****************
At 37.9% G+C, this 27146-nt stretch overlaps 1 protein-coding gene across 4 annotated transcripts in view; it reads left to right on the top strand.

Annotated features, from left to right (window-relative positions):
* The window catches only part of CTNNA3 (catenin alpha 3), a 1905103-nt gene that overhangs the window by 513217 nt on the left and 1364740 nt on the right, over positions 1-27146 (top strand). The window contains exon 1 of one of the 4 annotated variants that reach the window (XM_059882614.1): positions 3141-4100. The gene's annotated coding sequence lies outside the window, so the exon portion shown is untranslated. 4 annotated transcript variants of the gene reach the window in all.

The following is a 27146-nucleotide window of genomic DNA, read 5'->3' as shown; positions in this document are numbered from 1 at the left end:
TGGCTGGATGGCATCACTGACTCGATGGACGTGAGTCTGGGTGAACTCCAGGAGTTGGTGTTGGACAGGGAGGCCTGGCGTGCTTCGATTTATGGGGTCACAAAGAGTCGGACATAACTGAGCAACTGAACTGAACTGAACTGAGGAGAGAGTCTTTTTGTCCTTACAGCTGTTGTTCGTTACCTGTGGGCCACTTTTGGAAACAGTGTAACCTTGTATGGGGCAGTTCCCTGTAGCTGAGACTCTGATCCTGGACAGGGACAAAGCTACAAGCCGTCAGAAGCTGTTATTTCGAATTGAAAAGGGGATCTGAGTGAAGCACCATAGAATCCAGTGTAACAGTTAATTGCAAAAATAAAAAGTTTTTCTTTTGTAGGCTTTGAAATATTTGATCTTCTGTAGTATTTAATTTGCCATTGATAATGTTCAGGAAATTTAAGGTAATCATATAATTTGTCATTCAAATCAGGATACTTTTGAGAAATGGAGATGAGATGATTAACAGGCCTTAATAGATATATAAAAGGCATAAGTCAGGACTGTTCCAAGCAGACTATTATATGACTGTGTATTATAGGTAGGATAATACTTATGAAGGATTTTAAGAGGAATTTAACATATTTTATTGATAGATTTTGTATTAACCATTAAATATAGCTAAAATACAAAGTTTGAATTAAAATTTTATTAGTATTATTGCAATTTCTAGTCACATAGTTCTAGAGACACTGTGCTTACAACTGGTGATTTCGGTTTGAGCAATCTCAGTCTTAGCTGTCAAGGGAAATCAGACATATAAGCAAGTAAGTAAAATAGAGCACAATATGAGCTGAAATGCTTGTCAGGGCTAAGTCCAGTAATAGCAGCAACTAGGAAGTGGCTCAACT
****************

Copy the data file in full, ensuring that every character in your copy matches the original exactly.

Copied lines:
At 37.9% G+C, this 27146-nt stretch overlaps 1 protein-coding gene across 4 annotated transcripts in view; it reads left to right on the top strand.

Annotated features, from left to right (window-relative positions):
* The window catches only part of CTNNA3 (catenin alpha 3), a 1905103-nt gene that overhangs the window by 513217 nt on the left and 1364740 nt on the right, over positions 1-27146 (top strand). The window contains exon 1 of one of the 4 annotated variants that reach the window (XM_059882614.1): positions 3141-4100. The gene's annotated coding sequence lies outside the window, so the exon portion shown is untranslated. 4 annotated transcript variants of the gene reach the window in all.

The following is a 27146-nucleotide window of genomic DNA, read 5'->3' as shown; positions in this document are numbered from 1 at the left end:
TGGCTGGATGGCATCACTGACTCGATGGACGTGAGTCTGGGTGAACTCCAGGAGTTGGTGTTGGACAGGGAGGCCTGGCGTGCTTCGATTTATGGGGTCACAAAGAGTCGGACATAACTGAGCAACTGAACTGAACTGAACTGAGGAGAGAGTCTTTTTGTCCTTACAGCTGTTGTTCGTTACCTGTGGGCCACTTTTGGAAACAGTGTAACCTTGTATGGGGCAGTTCCCTGTAGCTGAGACTCTGATCCTGGACAGGGACAAAGCTACAAGCCGTCAGAAGCTGTTATTTCGAATTGAAAAGGGGATCTGAGTGAAGCACCATAGAATCCAGTGTAACAGTTAATTGCAAAAATAAAAAGTTTTTCTTTTGTAGGCTTTGAAATATTTGATCTTCTGTAGTATTTAATTTGCCATTGATAATGTTCAGGAAATTTAAGGTAATCATATAATTTGTCATTCAAATCAGGATACTTTTGAGAAATGGAGATGAGATGATTAACAGGCCTTAATAGATATATAAAAGGCATAAGTCAGGACTGTTCCAAGCAGACTATTATATGACTGTGTATTATAGGTAGGATAATACTTATGAAGGATTTTAAGAGGAATTTAACATATTTTATTGATAGATTTTGTATTAACCATTAAATATAGCTAAAATACAAAGTTTGAATTAAAATTTTATTAGTATTATTGCAATTTCTAGTCACATAGTTCTAGAGACACTGTGCTTACAACTGGTGATTTCGGTTTGAGCAATCTCAGTCTTAGCTGTCAAGGGAAATCAGACATATAAGCAAGTAAGTAAAATAGAGCACAATATGAGCTGAAATGCTTGTCAGGGCTAAGTCCAGTAATAGCAGCAACTAGGAAGTGGCTCAACT